The quantum internet | The Big Idea

Imagine an even better version of the internet — one that's more secure and can transfer larger amounts of information.

Dr. Eden Figueroa, associate professor of physics at Stony Brook University and joint appointee at Brookhaven National Laboratory, successfully developed a working long-distance quantum network. It's the foundation for the nation's quantum internet infrastructure and what could one day become an unhackable internet.

"If we develop it and then we can build it, many things will be more secure and that would impact everybody from the banks to the governments, even your transactions you do with your credit card," he said. "Let's define quantum as a set of technologies that are based on quantum principles and then having engineer systems that we can control with particles that now have new properties we force them to do what we want, in this case, exchange or process information in a very distinctive manner."

The current internet works by sending lights into fibers, which are blue wires. Lasers and pulses encode information with zeroes and ones. But instead of working with millions of particles or photons, this new version would work with one at a time in order to monitor whether it's been hacked.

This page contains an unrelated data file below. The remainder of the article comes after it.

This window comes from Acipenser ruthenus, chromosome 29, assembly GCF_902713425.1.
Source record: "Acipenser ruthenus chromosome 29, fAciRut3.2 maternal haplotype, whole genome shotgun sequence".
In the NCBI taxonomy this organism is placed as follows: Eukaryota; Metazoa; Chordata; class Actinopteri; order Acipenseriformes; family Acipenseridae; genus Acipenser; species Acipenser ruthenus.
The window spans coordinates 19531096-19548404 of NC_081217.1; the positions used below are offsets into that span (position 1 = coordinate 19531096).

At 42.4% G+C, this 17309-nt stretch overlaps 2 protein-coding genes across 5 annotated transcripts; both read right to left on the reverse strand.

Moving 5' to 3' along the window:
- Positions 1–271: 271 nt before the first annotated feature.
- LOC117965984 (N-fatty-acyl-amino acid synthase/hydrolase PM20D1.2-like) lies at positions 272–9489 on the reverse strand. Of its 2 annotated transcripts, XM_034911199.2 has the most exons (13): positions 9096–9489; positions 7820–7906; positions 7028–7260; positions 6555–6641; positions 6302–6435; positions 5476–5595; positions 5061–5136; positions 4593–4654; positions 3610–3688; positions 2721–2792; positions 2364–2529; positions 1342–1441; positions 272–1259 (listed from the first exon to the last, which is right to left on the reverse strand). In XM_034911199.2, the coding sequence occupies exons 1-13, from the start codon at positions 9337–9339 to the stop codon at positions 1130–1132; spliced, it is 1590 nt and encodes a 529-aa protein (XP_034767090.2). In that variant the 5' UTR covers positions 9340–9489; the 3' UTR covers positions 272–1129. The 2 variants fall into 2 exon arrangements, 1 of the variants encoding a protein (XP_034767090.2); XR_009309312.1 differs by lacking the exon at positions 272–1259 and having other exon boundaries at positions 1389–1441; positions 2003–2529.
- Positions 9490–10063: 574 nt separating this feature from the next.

"If you lose your photon, you will realize it because it's easy to check on if someone is eavesdropping on the information you're transmitting," Figueroa said. 

Figueroa works with a team out of the quantum information technology lab. The equipment costs several million dollars but the possibilities are potentially priceless.

Researchers work in partnership with Brookhaven National Lab, or BNL. Just a few months ago, they were able to successfully transmit photons from Stony Brook to BNL.

This signal is a live quantum connection or real-time measurements of individual photons, or particles of light, traveling from Stony Brook to Brookhaven National Laboratory — a distance of 80 miles in a matter of microseconds.

"All of our photon transmissions are done on these conventional fiber-optic links," Paul Stankus, a senior scientist at BNL, said. "This comes from Stony Brook and arrives here, we pull off these two signals, send them around and they come into this detector which is sensitive to the infrared single photons. Its signals are captured and processed here and then sent over to the computer for display."

Other nations are working on their version of the quantum internet, and it is a race to finish first. 

Figueroa and his team are putting in the time and effort. While we're still a few decades away from what can become a more efficient new normal, understanding how this research works brings us one step closer.

"This is just the beginning, there are so many things to come and this is what makes it so exciting," Figueroa said.

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